Because these drugs redirect glucose to the urinary system before it can be filtered back to the blood system, they increase urinary output and frequency. Hydration becomes important for avoiding blockage from accumulation of toxins and calcium in the urinary tract and the bladder. Clinical trial and adverse event reports of urgency, discomfort, inflammation and infection are not uncommon. In some patients who have established lower limb bone density or circulatory loss there has been shown a statistically significant risk of amputation.
These medicines, dipeptydal peptidase inhibitors, enhance the effectiveness of injected GLP-1 and natural GIP (glucagon-inhibiting gut peptide) by prolonging the time within which they can work at balancing sugar and insulin. DPP-4s have been available in the U.S. since April 2007 when Merck’s Janumet received FDA approval. They have been prescribed with comparable success as single agents and in combination with other drugs to treat diabetes. They’re available as metformin and cholesterol fighting (statin) combination drugs as well.
- Januvia Merck sitagliptin
- Galvus Novartis vitagliptin
- Onglyza AstraZeneca saxagliptin
- Trandjenta Lilly/Boeringer Ingelheim linagliptin
Of the DPP-4 combination drugs listed below, Oseni is the only one known to aggravate risk of heart difficulty. Piolgltiizone may cause fluid retention leading to congestive heart failure, or a lessening of the heart’s blood pumping ability, and so it is not recommended for T2D patients in weakened cardiovascular health.
- Janumet Merck sitagliptin with metformin
- Jentadueto Lilly/ Boehringer linagliptin with metformin
- Kazano Takeda alogliptin with metformin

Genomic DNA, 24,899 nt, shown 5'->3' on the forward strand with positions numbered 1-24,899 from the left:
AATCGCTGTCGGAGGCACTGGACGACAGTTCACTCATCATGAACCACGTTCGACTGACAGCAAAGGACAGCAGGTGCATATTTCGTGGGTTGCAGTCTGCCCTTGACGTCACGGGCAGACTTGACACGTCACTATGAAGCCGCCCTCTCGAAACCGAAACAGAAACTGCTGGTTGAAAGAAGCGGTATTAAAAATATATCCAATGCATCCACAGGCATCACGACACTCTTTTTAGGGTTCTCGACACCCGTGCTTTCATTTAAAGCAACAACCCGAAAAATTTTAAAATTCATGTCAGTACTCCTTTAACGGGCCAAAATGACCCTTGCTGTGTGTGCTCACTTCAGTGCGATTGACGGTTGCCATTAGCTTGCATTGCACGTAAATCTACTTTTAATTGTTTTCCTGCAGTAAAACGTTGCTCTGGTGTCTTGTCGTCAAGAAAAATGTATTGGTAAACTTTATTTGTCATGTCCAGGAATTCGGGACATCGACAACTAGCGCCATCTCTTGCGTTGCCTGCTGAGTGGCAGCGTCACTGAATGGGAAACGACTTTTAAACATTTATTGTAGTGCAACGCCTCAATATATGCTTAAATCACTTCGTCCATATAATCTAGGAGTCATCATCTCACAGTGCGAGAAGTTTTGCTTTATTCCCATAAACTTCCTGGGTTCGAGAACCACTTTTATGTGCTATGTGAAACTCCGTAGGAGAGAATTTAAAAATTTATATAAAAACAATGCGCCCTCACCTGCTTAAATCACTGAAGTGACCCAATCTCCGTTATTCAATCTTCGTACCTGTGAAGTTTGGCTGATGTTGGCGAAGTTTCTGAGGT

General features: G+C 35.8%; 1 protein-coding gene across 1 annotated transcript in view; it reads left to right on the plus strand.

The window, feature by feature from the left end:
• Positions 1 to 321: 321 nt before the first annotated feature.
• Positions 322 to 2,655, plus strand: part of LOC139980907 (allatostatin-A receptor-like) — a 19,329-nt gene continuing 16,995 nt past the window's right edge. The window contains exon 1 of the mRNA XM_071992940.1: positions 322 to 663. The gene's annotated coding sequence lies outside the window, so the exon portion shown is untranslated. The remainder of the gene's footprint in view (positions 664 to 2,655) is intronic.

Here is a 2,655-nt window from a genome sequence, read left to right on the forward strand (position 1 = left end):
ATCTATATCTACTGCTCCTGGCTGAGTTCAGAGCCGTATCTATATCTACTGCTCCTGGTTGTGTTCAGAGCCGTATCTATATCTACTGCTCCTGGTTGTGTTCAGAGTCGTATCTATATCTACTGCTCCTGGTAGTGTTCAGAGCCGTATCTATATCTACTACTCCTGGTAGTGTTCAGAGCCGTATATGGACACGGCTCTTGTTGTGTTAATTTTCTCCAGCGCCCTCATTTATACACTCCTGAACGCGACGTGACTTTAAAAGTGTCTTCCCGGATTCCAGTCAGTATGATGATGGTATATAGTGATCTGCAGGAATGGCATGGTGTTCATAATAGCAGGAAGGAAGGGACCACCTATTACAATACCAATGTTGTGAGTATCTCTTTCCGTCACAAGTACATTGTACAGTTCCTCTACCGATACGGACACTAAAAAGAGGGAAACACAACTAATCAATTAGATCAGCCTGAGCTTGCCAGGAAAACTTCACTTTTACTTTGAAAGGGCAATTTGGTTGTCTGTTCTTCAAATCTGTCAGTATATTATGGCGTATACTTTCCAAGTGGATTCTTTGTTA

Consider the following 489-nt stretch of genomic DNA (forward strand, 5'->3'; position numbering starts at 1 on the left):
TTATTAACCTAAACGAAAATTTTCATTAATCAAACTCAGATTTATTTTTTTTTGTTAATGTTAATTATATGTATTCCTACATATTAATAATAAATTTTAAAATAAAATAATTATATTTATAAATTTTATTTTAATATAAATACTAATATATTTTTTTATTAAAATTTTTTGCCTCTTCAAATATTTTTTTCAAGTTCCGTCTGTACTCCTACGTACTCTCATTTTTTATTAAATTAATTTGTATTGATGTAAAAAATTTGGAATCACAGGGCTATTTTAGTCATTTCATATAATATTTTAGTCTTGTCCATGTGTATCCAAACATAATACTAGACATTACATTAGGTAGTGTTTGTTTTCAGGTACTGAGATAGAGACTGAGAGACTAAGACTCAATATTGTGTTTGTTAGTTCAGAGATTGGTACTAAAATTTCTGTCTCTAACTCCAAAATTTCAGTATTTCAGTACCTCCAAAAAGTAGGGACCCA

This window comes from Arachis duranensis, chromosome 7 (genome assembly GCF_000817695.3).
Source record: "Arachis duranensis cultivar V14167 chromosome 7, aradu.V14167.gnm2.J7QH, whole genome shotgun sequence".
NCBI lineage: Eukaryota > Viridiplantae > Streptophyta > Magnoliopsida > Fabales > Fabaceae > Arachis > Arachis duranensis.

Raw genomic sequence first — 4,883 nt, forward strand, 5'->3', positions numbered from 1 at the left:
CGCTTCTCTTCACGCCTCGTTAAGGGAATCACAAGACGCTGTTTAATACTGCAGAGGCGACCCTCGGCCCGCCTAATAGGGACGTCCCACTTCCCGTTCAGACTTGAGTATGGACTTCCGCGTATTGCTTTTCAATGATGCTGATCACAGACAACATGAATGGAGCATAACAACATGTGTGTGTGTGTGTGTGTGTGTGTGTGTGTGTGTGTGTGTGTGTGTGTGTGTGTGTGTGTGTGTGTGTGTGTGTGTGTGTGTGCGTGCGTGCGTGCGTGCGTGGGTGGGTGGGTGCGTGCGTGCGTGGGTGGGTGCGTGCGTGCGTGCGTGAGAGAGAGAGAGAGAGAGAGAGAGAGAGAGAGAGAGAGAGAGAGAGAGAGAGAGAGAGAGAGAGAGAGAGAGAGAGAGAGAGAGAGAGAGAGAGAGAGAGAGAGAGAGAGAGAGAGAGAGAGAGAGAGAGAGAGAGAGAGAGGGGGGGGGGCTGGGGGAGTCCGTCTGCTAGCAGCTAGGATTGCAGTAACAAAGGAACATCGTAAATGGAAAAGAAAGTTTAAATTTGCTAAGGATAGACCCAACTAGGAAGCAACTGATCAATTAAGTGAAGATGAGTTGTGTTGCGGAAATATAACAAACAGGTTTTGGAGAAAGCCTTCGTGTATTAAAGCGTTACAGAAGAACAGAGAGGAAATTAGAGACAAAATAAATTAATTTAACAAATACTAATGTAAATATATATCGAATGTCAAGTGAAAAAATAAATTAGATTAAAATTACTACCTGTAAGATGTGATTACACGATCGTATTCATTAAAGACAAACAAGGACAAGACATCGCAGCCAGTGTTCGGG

- Komboglyze AstraZeneca saxagliptin with metformin
- Oseni Takeda alogliptin-pioglitazone,
Juvisync , the combination of sitagliptin and the cholesterol fighter simvastatin (Zocor for example), became available in 2011, the first combination to also provide a lipid control benefit. The manufacturer Merck withdrew the product temporarily from the U.S. market in 2013 for competitive reasons.
For some patients the best add-on strategy simply may be to try and cut carbohydrates off at the pass by introducing a medication that goes to work before glucose can enter the bloodstream. Alpha-glucosidase inhibitors such as acarbose and miglitol are considered primarily as cardiovascular medications with their treatment benefit coming from inhibiting absorption of glucose, leaving the digestion of fats and proteins unaffected.
Meglinitides, known by their generic names nateginide and repaglinide, prompt the pancreas to initiate short-lived surges of insulin, and so are designed for mealtime glucose control. Their efficacy and potency as a glucose-moderating drug are comparable to metformin. Although they differ in their mechanism of action from metformin, they are often prescribed for metformin users who experience gastric discomfort. Meglinitides are considered a first line therapy alternative.
Thiazolidinones are agonist drugs that lower insulin resistance in tissue, and as an added benefit they lower triglycerides and improve the HDL cholesterol, the good kind. These formulations are marketed in the U.S. as Actos (Takeda pioglitazone) and Avandia (GlaxoSmithKlein rosiglitaone).
A lot to absorb. WIth all the jumbling of same-sounding vowels and consonants, you might feel that you’ve been speed-learning how to conjugate Latin verbs.
Remember, as you consider possible next steps with your physician, that diabetes medications work best for you when you’re keeping fit and keeping to a proper diet.